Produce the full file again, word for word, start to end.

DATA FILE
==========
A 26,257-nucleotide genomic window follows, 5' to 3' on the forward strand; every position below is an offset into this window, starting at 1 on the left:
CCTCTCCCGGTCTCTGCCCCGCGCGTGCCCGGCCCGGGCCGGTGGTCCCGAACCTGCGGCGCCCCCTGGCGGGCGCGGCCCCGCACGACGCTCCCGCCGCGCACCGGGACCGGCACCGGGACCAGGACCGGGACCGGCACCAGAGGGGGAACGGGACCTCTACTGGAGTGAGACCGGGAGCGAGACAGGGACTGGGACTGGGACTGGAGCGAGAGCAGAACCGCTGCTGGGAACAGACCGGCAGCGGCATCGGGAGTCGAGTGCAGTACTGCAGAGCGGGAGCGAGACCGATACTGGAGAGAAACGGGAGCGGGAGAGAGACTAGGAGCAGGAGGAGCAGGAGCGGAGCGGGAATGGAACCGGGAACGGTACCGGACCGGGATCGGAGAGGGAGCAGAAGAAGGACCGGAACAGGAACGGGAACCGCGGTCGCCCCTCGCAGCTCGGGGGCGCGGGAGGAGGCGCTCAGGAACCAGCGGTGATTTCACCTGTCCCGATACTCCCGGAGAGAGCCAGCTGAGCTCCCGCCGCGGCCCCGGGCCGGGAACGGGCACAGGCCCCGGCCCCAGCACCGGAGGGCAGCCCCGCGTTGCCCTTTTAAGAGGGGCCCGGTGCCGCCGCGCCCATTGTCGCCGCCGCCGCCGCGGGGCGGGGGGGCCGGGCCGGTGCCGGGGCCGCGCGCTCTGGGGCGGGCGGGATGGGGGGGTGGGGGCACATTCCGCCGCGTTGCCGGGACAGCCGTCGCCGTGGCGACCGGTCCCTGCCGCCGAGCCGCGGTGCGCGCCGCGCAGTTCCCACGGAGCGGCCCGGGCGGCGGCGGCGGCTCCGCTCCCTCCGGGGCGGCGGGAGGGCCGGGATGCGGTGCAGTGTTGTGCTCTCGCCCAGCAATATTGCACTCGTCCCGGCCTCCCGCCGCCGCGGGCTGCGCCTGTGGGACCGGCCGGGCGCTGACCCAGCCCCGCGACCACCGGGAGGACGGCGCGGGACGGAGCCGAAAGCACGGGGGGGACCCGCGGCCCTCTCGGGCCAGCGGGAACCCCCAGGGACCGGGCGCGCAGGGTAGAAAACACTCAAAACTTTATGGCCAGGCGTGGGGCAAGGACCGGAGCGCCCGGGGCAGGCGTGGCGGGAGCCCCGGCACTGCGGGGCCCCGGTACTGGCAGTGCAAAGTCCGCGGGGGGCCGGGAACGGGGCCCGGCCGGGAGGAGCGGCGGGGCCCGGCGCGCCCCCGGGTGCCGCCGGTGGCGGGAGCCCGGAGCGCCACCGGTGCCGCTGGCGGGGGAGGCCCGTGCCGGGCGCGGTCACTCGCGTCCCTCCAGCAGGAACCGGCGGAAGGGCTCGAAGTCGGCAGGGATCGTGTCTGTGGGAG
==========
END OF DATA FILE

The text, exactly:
A 26,257-nucleotide genomic window follows, 5' to 3' on the forward strand; every position below is an offset into this window, starting at 1 on the left:
CCTCTCCCGGTCTCTGCCCCGCGCGTGCCCGGCCCGGGCCGGTGGTCCCGAACCTGCGGCGCCCCCTGGCGGGCGCGGCCCCGCACGACGCTCCCGCCGCGCACCGGGACCGGCACCGGGACCAGGACCGGGACCGGCACCAGAGGGGGAACGGGACCTCTACTGGAGTGAGACCGGGAGCGAGACAGGGACTGGGACTGGGACTGGAGCGAGAGCAGAACCGCTGCTGGGAACAGACCGGCAGCGGCATCGGGAGTCGAGTGCAGTACTGCAGAGCGGGAGCGAGACCGATACTGGAGAGAAACGGGAGCGGGAGAGAGACTAGGAGCAGGAGGAGCAGGAGCGGAGCGGGAATGGAACCGGGAACGGTACCGGACCGGGATCGGAGAGGGAGCAGAAGAAGGACCGGAACAGGAACGGGAACCGCGGTCGCCCCTCGCAGCTCGGGGGCGCGGGAGGAGGCGCTCAGGAACCAGCGGTGATTTCACCTGTCCCGATACTCCCGGAGAGAGCCAGCTGAGCTCCCGCCGCGGCCCCGGGCCGGGAACGGGCACAGGCCCCGGCCCCAGCACCGGAGGGCAGCCCCGCGTTGCCCTTTTAAGAGGGGCCCGGTGCCGCCGCGCCCATTGTCGCCGCCGCCGCCGCGGGGCGGGGGGGCCGGGCCGGTGCCGGGGCCGCGCGCTCTGGGGCGGGCGGGATGGGGGGGTGGGGGCACATTCCGCCGCGTTGCCGGGACAGCCGTCGCCGTGGCGACCGGTCCCTGCCGCCGAGCCGCGGTGCGCGCCGCGCAGTTCCCACGGAGCGGCCCGGGCGGCGGCGGCGGCTCCGCTCCCTCCGGGGCGGCGGGAGGGCCGGGATGCGGTGCAGTGTTGTGCTCTCGCCCAGCAATATTGCACTCGTCCCGGCCTCCCGCCGCCGCGGGCTGCGCCTGTGGGACCGGCCGGGCGCTGACCCAGCCCCGCGACCACCGGGAGGACGGCGCGGGACGGAGCCGAAAGCACGGGGGGGACCCGCGGCCCTCTCGGGCCAGCGGGAACCCCCAGGGACCGGGCGCGCAGGGTAGAAAACACTCAAAACTTTATGGCCAGGCGTGGGGCAAGGACCGGAGCGCCCGGGGCAGGCGTGGCGGGAGCCCCGGCACTGCGGGGCCCCGGTACTGGCAGTGCAAAGTCCGCGGGGGGCCGGGAACGGGGCCCGGCCGGGAGGAGCGGCGGGGCCCGGCGCGCCCCCGGGTGCCGCCGGTGGCGGGAGCCCGGAGCGCCACCGGTGCCGCTGGCGGGGGAGGCCCGTGCCGGGCGCGGTCACTCGCGTCCCTCCAGCAGGAACCGGCGGAAGGGCTCGAAGTCGGCAGGGATCGTGTCTGTGGGAG